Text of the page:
There are few things more frightening for couples than the possibility of divorce. For many of us, it can sometimes feel like the mere mention of the D-word invites it in. But ultimately, the fear, shame, and stigmas surrounding divorce is what keeps so many people in relationships that are harmful or that simply have no future. Knowing how to protect yourself in the event of marriage isn’t common knowledge, and with couples avoiding the topic entirely, it can be difficult for couples to learn how to protect themselves and their assets before the wedding day.
As a divorce lawyer, and 2-time divorcee myself, I have firsthand experience with the financial, emotional, and physical toll both parties endure in the process of amicable parting ways. While I looked like a lawyer walking into court in my suit and pumps, encouraging my clients going through the divorce process, when I got home and kicked my shoes off, I was a broken version of myself. It wasn’t until I agreed to be interviewed on a friend’s podcast that I actually began speaking so vulnerably about my divorce for the first time.
As a divorce lawyer, and 2-time divorcee myself, I have firsthand experience with the financial, emotional, and physical toll both parties endure in the process of amicable parting ways.
I spent so long trying to curate a perfect reputation as a lawyer all the while avoiding discussing my divorce so I wouldn’t be judged by other lawyers or have my credibility diminished. But when the podcast episode dropped, I was inundated with messages from other women thanking me for speaking so vulnerably about my story and confronting my shame. I know that I’m being judged by some others in the legal world and those who know me personally, but I just don’t care anymore. It’s so freeing when you stop letting the weight of other people’s opinions weigh you down.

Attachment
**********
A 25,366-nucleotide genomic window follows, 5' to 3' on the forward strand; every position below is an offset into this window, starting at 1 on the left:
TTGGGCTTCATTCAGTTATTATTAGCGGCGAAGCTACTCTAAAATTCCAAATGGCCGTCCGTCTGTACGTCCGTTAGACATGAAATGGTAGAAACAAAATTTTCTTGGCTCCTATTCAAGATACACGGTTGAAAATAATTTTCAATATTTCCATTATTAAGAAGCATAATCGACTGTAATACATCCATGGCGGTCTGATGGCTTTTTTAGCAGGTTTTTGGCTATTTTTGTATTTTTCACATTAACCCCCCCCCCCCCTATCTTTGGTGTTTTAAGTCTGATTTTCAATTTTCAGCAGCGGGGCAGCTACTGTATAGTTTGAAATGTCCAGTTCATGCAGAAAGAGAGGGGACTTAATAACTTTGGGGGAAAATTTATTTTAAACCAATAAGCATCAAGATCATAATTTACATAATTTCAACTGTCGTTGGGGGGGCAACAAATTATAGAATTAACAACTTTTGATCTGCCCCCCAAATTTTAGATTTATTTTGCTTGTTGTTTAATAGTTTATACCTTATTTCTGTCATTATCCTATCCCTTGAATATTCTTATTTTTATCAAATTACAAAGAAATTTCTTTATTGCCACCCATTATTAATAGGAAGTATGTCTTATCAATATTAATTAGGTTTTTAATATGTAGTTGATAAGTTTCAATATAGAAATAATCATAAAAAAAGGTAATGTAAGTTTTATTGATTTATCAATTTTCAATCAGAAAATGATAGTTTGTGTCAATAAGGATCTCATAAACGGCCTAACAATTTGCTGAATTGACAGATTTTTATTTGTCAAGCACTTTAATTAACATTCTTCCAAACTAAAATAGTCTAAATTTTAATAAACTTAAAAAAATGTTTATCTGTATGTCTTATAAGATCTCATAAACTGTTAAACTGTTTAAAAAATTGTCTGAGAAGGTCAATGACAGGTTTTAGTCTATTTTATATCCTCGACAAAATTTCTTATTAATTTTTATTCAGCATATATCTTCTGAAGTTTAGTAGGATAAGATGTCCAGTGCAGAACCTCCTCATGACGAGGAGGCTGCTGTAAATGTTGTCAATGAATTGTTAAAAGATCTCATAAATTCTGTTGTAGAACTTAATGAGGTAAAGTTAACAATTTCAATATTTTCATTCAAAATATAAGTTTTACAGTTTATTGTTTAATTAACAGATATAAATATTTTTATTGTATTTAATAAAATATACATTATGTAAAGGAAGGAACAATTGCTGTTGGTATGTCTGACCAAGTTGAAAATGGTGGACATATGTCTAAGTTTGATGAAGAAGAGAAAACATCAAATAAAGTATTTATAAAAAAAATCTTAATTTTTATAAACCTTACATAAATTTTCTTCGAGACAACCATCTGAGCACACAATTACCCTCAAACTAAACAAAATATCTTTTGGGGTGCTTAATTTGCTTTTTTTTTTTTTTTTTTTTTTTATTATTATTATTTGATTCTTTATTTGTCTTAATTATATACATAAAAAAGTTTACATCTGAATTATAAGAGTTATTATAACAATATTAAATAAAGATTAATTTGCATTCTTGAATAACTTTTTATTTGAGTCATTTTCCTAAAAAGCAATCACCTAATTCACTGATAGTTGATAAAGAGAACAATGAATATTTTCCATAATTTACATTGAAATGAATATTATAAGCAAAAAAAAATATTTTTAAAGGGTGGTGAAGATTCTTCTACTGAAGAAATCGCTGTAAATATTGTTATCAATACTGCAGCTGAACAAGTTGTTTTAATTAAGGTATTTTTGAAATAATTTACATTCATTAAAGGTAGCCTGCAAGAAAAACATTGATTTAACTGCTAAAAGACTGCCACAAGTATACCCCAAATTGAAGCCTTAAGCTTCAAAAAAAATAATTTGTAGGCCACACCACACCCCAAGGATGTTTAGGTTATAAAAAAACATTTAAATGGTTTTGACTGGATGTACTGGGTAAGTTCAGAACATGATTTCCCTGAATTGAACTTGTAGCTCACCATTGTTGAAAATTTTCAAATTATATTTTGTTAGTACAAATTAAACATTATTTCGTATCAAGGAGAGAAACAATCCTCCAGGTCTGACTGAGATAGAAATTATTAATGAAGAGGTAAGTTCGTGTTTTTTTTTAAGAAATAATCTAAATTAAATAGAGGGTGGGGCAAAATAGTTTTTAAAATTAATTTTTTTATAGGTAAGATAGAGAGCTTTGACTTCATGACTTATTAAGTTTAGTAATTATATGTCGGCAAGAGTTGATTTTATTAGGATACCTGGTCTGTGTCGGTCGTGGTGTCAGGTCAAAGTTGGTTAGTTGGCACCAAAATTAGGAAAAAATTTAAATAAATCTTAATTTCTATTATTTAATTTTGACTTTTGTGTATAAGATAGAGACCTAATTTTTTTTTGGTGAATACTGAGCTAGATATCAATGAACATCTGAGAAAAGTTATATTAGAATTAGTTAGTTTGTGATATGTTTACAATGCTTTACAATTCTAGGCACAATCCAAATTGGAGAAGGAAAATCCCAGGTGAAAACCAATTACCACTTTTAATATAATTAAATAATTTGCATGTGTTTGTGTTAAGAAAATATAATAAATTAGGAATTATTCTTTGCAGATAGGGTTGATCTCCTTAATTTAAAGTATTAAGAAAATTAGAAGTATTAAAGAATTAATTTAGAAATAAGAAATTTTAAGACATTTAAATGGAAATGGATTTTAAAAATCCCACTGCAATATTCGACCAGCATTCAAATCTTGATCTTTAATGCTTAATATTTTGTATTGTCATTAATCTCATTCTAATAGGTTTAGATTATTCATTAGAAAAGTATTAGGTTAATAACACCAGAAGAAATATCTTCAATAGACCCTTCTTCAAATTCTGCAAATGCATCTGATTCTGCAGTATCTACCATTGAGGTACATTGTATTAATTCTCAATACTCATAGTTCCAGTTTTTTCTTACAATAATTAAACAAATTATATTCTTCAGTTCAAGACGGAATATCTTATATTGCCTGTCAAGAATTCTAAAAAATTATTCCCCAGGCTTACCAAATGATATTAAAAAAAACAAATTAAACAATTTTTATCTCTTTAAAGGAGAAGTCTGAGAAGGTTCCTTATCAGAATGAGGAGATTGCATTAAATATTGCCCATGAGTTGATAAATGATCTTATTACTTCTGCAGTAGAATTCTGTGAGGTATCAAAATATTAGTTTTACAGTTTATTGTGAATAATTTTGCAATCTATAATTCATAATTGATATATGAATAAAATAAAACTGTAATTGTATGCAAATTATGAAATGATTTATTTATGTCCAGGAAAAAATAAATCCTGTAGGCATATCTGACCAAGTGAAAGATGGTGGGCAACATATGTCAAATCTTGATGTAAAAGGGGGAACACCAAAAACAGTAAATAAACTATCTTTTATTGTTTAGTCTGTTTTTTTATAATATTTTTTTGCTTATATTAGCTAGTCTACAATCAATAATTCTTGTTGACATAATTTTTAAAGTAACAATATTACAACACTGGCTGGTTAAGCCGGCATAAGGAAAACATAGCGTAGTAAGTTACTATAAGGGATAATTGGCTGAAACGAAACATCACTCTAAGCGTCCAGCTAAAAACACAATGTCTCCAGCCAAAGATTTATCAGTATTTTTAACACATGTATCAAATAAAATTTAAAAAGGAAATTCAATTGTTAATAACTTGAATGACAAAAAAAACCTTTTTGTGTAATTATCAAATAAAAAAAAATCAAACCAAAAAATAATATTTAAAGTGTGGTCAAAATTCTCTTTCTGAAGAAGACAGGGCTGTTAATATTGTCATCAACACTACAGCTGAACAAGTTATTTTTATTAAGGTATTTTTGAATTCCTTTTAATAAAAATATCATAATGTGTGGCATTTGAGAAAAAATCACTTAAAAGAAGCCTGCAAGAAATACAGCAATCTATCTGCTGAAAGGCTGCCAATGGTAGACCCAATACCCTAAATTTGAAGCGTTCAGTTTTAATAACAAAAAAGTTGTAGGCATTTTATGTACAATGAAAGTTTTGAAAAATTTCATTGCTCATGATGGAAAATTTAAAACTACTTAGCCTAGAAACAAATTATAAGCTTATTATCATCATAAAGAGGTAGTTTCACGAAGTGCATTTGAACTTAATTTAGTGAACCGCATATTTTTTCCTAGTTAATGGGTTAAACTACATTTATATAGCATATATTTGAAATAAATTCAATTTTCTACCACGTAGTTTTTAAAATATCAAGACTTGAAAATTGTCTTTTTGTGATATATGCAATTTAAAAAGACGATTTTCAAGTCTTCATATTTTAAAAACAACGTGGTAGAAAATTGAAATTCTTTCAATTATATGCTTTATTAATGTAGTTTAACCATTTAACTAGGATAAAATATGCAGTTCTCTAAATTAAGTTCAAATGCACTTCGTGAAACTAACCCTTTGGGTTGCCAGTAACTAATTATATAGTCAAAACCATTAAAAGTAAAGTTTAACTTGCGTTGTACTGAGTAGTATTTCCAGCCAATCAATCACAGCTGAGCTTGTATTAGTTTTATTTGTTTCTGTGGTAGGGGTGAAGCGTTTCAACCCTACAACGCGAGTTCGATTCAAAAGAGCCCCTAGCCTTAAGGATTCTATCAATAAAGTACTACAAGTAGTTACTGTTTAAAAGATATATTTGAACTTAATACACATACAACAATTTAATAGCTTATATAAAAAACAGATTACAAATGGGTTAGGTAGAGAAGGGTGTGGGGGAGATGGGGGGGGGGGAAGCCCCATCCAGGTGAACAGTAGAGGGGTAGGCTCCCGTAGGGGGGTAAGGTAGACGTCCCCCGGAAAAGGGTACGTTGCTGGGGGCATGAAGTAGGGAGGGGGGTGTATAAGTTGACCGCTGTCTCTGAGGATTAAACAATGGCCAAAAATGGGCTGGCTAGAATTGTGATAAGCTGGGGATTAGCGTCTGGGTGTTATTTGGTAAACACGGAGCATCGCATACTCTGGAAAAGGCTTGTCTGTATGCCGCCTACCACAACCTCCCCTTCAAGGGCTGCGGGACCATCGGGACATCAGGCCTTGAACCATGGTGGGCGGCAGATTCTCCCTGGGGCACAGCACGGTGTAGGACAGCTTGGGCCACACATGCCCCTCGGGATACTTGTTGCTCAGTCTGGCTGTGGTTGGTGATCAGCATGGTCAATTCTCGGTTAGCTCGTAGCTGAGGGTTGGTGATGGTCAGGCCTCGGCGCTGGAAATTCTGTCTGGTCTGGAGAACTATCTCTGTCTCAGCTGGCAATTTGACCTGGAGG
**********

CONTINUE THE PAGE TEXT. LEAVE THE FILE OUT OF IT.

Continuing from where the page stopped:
Now, I celebrate my divorces as lessons, and I congratulate myself for taking those massive steps toward living a happier and more aligned life. I’m now able to utilize my personal and professional experience with divorce to help couples navigate that difficult process, I also want to equip men and women with insight, and actionable steps to help them protect their assets should their marriage ever end in divorce.
It’s so freeing when you stop letting the weight of other people’s opinions weigh you down.
Don’t Make These Mistakes
Knowing how to prepare yourself in the event of divorce isn’t easy, and there isn’t a one size fits all solution. When I think back to my own divorces, I advise couples to not do what I did. Even as a divorce lawyer who understands the process of divorce and how to take the right preventative measures, it was difficult for me to see the signs when it came to my own marriages.
During my first divorce, I wanted to stand on my own two feet as quickly as possible so I walked away from some things I may have been entitled to. I think I also felt so guilty for causing so much pain to my ex, that I wanted to make the divorce process as easy as possible. I don’t regret that because it all worked out, but I would advise others to make sure they understand what they are entitled to.
For my second marriage, I was in and out of it so fast. The best action I ever took was not stuffing the red flags down for too long. I knew early on that it was a relationship destined for the rocks, so I exited quickly. We were married for less than two years. Because of that, it was easy to divide assets and we didn’t have any children. I’m so grateful that I listened to my gut instinct and didn’t stay married longer because things would have been more financially complicated the longer the marriage was.